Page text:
At the McKinnon Building, we were given a presentation by Professor James Fraser on the programs offered by the Centre for Scottish Studies, which is about to celebrate its 50th anniversary at the University of Guelph.
Kathryn Harvey gave an overview of the Scottish Studies Collection at the university, and Elizabeth Ewan spoke about the role of Medieval charters. Preston McFarland and Peter McFarlin then drew this all together in demonstrating how the charters helped them learn more about Clan MacFarlane.
Our group then returned to Rozanski Hall for the final presentation of the afternoon. Christine Woodcock, who had done such a fine job of organizing the conference, spoke about the passion that so many people feel for researching their genealogical roots in Scotland. John Cherry of the St. Andrew's Society of Detroit gave an intriguing analysis of the different approaches taken to Scottish heritage in the northeast and in the southeast of the United States, where Scottish heritage is sometimes associated with a legacy of slave ownership. This gives very different connotations to the notion of Scottish pride in different parts of the country.
Zack's message of how to successfully reach out to a younger generation was especially well received. Give young people a place in your organization, he said: let them be visible. Create a youth advisory body but don't use it to ghettoize the voice of young people. He suggests to set up tables at youth fairs and universities and promise young people, "We'll put you to work. You'll do something interesting and valuable." Show that Scottish culture is more than Highland games. Include music and dance and, as his own story suggests, include the Gaelic language by building a language community. "I'm a Russian-speaker and a German-speaker," he said, "but I speak way more Gaelic in Toronto. That's because we've built a community."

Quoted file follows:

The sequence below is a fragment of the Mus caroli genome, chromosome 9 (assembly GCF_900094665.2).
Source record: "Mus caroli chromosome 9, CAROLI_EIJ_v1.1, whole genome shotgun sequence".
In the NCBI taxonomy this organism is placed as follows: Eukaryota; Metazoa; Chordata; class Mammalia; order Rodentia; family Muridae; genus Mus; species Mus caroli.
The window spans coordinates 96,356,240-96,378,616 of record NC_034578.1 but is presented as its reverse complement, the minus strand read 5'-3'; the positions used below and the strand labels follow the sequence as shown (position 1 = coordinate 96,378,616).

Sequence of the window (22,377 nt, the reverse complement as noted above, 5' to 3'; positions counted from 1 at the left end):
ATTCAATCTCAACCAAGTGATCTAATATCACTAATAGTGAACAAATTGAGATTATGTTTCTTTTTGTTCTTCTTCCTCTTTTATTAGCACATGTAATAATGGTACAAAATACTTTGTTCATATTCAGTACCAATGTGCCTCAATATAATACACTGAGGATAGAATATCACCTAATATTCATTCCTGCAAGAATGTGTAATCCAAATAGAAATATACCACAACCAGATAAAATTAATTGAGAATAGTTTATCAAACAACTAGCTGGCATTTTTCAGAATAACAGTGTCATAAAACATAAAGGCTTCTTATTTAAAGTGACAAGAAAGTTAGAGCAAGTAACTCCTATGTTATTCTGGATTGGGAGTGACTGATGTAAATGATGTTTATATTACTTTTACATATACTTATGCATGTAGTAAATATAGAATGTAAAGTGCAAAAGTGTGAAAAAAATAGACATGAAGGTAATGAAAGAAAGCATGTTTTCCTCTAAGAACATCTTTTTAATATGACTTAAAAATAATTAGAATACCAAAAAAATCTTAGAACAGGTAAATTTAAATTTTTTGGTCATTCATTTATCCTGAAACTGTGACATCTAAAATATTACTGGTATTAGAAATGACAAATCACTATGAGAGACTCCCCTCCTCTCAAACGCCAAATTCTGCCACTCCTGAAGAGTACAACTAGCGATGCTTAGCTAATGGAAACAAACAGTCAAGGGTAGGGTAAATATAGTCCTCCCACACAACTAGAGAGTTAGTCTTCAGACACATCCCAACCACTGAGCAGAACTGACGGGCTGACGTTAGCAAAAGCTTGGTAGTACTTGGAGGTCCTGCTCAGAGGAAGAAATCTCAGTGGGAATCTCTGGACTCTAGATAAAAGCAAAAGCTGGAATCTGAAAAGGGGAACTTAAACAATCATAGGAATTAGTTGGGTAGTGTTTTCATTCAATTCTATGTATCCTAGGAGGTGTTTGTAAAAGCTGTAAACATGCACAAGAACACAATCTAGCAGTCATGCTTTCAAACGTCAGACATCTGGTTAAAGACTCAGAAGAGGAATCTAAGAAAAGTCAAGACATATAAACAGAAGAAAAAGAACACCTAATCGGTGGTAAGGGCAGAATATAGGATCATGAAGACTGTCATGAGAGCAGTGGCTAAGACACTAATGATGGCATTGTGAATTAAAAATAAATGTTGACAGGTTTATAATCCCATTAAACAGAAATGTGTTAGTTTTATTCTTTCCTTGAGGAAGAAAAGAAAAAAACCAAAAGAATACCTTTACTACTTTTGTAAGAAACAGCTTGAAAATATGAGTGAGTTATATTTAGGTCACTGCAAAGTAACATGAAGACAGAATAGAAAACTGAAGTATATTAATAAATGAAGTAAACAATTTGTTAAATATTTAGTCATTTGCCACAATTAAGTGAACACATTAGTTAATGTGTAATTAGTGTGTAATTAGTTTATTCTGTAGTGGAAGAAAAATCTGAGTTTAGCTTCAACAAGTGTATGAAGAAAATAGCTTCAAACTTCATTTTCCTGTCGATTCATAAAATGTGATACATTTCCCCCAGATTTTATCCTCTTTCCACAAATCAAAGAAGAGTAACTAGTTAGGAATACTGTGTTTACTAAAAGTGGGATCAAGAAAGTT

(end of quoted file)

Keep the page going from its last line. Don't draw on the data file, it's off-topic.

The dinner in the evening gave us another chance to make new contacts.
Sue and I could not stay for the youth presentations and the wrap-up discussions Friday night. Nor could we stay for the lighting of the flame for the Scottish Festival and Highland Games that were taking place over the coming weekend in nearby Fergus. But we did drive home with a wealth of information and new friends and contacts within the Scottish community across North America.
One of the things that impressed deeply was the way in which Scottish societies across the continent are facing the same challenges of reaching out to their communities -- both the Scottish and non-Scottish. We face the same challenges of engaging a younger demographic. And we can take heart from the leadership and best practices that have been demonstrated elsewhere.
Here are some of the organizations that were represented at SNAL 2017. We hope to stay in touch.
Clan Logan Society (Quebec)
Clan MacKenzie Society Canada
Clan MacLeod Society of Central Ontario
Clan MacLeod Canada